# 3: Solutions

• 3.1: Introduction to Solutions
Solutions are composed of a solvent (major component) and a solute (minor component). Concentration is the expression of the amount of solute in a given amount of solvent and can be described by several qualitative terms. Solubility is a specific amount of solute that can dissolve in a given amount of solvent. "Like dissolves like" is a useful rule for deciding if a solute will be soluble in a solvent.
• 3.2: Units of Concentration
Quantitative units of concentration include molarity, molality, mass percentage, parts per thousand, parts per million, and parts per billion.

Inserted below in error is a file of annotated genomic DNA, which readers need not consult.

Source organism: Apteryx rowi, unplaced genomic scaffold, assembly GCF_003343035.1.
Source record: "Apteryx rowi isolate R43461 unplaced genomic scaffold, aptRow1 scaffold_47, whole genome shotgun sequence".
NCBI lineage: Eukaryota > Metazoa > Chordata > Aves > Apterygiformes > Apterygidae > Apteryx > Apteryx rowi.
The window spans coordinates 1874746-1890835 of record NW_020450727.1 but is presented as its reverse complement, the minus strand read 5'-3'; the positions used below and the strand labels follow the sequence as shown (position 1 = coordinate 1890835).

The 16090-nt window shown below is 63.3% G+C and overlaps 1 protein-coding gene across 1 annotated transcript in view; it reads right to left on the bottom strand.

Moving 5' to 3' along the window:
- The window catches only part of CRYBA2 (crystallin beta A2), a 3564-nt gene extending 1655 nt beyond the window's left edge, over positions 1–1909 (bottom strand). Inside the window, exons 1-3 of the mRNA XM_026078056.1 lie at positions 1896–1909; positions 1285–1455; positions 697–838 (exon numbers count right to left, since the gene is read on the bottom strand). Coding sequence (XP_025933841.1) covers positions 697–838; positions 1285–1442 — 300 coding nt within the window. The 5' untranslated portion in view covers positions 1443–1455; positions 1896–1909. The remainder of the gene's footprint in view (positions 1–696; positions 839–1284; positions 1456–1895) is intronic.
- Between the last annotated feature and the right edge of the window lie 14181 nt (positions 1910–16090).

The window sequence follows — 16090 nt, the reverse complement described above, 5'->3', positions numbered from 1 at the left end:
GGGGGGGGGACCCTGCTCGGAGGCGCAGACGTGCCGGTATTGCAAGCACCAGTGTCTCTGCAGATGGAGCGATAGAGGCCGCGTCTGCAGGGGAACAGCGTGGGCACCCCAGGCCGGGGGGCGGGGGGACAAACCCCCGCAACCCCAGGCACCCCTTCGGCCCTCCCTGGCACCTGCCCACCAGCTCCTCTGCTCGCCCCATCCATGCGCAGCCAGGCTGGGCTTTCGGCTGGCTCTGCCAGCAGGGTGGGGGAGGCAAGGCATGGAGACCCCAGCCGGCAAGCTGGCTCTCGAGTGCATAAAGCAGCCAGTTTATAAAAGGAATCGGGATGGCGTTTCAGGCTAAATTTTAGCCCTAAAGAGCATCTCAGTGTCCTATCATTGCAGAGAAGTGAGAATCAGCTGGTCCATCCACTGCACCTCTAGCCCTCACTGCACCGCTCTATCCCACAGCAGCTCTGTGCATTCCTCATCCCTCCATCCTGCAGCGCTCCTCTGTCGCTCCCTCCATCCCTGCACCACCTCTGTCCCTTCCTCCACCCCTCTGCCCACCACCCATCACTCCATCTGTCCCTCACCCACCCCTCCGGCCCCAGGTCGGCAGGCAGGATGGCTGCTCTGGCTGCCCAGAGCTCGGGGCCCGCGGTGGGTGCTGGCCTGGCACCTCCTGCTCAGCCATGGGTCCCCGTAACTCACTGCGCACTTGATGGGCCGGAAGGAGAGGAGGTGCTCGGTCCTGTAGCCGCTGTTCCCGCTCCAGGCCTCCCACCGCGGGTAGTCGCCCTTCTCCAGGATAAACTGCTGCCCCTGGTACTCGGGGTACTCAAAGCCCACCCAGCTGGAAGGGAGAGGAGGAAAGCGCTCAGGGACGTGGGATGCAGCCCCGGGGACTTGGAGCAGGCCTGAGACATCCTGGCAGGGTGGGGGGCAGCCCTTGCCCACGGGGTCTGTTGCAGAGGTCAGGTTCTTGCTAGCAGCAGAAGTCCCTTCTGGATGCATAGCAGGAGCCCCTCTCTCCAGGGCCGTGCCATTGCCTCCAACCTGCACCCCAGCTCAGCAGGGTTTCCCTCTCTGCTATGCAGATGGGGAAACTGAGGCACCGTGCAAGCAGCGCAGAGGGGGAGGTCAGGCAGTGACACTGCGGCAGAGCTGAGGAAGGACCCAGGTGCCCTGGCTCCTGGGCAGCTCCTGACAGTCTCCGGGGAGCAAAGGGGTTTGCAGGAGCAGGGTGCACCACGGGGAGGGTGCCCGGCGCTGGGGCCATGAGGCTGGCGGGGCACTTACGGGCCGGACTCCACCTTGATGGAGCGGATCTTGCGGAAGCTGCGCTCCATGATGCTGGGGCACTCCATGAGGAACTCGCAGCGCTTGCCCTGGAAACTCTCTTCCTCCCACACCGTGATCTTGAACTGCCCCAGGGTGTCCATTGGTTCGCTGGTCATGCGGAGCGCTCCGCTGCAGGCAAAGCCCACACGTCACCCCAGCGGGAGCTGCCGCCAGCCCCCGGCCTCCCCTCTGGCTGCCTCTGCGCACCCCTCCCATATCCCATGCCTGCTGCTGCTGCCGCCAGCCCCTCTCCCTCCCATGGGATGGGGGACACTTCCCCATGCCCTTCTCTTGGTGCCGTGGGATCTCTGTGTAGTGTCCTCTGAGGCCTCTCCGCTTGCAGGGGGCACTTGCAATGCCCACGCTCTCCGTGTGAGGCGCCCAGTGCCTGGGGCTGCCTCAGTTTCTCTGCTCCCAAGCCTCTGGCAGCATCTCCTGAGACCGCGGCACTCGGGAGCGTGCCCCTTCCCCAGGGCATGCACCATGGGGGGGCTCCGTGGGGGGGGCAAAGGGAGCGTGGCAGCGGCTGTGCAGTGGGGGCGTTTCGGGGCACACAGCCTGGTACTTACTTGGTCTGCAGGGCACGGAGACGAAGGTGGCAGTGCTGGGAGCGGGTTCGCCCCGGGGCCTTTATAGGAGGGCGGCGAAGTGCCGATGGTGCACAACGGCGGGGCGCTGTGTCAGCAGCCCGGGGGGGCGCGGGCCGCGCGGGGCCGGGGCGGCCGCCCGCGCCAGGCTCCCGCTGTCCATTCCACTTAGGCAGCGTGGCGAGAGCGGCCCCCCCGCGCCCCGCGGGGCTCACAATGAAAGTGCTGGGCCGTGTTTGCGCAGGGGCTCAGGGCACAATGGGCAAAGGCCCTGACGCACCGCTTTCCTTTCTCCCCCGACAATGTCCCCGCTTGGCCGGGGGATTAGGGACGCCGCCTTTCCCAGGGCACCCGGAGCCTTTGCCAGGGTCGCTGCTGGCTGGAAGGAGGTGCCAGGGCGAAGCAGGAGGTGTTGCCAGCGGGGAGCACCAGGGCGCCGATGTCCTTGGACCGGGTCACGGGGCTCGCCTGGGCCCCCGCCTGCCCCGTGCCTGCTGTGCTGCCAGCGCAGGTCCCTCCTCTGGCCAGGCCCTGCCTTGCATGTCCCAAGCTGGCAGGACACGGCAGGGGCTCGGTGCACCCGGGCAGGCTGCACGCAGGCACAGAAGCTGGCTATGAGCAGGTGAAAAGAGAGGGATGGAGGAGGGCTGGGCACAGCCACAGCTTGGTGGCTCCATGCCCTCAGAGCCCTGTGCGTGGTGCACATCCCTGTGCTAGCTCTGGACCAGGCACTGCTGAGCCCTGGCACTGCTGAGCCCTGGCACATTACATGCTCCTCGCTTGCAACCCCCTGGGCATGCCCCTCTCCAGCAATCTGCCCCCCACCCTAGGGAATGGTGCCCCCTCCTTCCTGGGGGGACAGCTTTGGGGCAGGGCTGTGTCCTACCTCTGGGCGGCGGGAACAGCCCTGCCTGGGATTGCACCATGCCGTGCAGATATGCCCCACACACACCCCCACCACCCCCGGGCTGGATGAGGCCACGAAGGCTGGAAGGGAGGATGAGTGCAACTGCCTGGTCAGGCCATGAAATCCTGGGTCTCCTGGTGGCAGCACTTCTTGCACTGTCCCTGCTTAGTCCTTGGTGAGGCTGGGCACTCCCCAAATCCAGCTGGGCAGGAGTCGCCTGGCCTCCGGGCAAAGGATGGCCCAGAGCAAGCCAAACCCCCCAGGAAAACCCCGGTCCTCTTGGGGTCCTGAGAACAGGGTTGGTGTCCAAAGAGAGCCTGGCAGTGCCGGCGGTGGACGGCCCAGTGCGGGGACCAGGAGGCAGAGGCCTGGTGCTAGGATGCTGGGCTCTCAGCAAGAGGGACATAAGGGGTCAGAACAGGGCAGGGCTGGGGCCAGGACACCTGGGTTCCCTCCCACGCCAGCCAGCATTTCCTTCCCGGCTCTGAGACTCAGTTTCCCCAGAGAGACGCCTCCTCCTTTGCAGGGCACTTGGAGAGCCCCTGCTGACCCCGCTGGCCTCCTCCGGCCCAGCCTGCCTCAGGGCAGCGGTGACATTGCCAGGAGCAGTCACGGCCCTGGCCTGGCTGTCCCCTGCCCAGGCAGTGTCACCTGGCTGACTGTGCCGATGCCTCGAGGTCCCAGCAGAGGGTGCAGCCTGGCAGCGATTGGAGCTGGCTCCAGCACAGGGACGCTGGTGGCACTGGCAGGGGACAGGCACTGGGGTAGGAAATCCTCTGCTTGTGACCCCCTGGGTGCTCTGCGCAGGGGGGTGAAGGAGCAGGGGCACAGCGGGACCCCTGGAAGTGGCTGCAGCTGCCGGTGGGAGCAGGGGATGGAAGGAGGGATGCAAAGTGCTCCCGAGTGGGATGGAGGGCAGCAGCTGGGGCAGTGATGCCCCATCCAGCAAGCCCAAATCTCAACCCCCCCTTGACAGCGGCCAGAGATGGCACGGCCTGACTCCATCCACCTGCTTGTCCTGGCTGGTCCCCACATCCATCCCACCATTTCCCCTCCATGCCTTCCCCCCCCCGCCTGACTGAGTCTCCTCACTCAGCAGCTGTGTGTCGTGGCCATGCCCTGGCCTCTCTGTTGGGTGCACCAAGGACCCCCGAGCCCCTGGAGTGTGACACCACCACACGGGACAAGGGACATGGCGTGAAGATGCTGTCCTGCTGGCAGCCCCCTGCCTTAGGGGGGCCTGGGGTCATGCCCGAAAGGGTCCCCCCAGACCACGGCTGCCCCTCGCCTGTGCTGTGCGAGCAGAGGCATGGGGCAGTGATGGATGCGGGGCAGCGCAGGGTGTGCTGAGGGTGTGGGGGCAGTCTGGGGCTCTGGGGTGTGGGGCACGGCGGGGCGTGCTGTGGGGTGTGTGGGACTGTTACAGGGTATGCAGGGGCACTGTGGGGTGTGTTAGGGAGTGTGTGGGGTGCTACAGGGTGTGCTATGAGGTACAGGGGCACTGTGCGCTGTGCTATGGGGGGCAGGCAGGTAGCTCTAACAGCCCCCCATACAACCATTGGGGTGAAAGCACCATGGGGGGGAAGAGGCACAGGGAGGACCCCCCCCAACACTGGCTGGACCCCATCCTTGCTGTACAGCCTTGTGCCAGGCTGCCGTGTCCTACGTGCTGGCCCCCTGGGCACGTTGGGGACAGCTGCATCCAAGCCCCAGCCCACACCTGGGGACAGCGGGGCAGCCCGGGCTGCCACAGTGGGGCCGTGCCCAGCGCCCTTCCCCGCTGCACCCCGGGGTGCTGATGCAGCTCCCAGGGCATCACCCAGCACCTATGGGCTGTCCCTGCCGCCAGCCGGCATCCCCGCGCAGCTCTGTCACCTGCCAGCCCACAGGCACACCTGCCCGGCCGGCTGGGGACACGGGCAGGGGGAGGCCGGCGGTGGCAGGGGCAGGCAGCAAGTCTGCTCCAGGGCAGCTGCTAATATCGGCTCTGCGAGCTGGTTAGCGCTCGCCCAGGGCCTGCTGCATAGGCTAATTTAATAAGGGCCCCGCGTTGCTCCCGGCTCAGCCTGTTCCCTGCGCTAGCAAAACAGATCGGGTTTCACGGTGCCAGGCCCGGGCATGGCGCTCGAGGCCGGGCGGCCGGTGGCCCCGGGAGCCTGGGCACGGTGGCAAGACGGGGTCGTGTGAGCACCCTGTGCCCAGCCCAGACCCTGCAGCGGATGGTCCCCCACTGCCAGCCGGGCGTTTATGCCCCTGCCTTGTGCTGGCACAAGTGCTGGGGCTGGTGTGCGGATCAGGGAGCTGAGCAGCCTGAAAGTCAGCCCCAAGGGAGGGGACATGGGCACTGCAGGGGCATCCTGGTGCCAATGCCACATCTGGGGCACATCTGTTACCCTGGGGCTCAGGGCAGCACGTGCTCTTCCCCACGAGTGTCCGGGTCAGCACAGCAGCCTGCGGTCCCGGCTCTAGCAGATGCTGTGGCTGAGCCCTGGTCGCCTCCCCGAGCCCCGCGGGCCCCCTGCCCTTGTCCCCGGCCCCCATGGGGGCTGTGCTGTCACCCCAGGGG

• 3.3: Dilutions
Calculate the new concentration or volume for a dilution or concentration of a solution.
• 3.4: Concentrations as Conversion Factors and Solution Stoichiometry
Know how to apply concentration units as conversion factors.
• 3.5: Colligative Properties
Certain properties of solutions differ from those of pure solvents in predictable ways.
• 3.6: Osmosis
Fish cells, like all cells, have semipermeable membranes. Eventually, the concentration of "stuff" on either side of them will even out. A fish that lives in salt water will have somewhat salty water inside itself. Put it in freshwater, and the freshwater will, through osmosis, enter the fish, causing its cells to swell, and the fish will die. What will happen to a freshwater fish in the ocean?